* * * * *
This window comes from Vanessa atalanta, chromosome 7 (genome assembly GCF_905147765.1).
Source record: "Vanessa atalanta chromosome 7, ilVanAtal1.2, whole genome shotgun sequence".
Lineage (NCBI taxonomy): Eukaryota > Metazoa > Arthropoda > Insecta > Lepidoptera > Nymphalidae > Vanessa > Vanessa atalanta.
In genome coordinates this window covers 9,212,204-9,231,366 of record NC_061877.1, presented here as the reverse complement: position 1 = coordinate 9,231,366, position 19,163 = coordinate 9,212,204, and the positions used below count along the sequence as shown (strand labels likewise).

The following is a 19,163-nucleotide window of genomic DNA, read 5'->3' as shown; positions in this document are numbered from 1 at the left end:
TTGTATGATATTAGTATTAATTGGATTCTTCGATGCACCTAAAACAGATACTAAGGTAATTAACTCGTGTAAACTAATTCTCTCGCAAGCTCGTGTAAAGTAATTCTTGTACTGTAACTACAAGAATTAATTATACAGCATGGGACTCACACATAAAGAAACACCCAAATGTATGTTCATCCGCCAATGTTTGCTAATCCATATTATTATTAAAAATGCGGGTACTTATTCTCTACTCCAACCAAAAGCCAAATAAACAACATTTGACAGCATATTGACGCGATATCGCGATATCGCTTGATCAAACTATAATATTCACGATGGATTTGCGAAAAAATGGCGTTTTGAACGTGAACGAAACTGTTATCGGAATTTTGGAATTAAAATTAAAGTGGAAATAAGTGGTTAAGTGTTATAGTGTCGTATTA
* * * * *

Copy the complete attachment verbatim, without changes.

This window comes from Vanessa atalanta, chromosome 7 (genome assembly GCF_905147765.1).
Source record: "Vanessa atalanta chromosome 7, ilVanAtal1.2, whole genome shotgun sequence".
Lineage (NCBI taxonomy): Eukaryota > Metazoa > Arthropoda > Insecta > Lepidoptera > Nymphalidae > Vanessa > Vanessa atalanta.
In genome coordinates this window covers 9,212,204-9,231,366 of record NC_061877.1, presented here as the reverse complement: position 1 = coordinate 9,231,366, position 19,163 = coordinate 9,212,204, and the positions used below count along the sequence as shown (strand labels likewise).

The following is a 19,163-nucleotide window of genomic DNA, read 5'->3' as shown; positions in this document are numbered from 1 at the left end:
TTGTATGATATTAGTATTAATTGGATTCTTCGATGCACCTAAAACAGATACTAAGGTAATTAACTCGTGTAAACTAATTCTCTCGCAAGCTCGTGTAAAGTAATTCTTGTACTGTAACTACAAGAATTAATTATACAGCATGGGACTCACACATAAAGAAACACCCAAATGTATGTTCATCCGCCAATGTTTGCTAATCCATATTATTATTAAAAATGCGGGTACTTATTCTCTACTCCAACCAAAAGCCAAATAAACAACATTTGACAGCATATTGACGCGATATCGCGATATCGCTTGATCAAACTATAATATTCACGATGGATTTGCGAAAAAATGGCGTTTTGAACGTGAACGAAACTGTTATCGGAATTTTGGAATTAAAATTAAAGTGGAAATAAGTGGTTAAGTGTTATAGTGTCGTATTA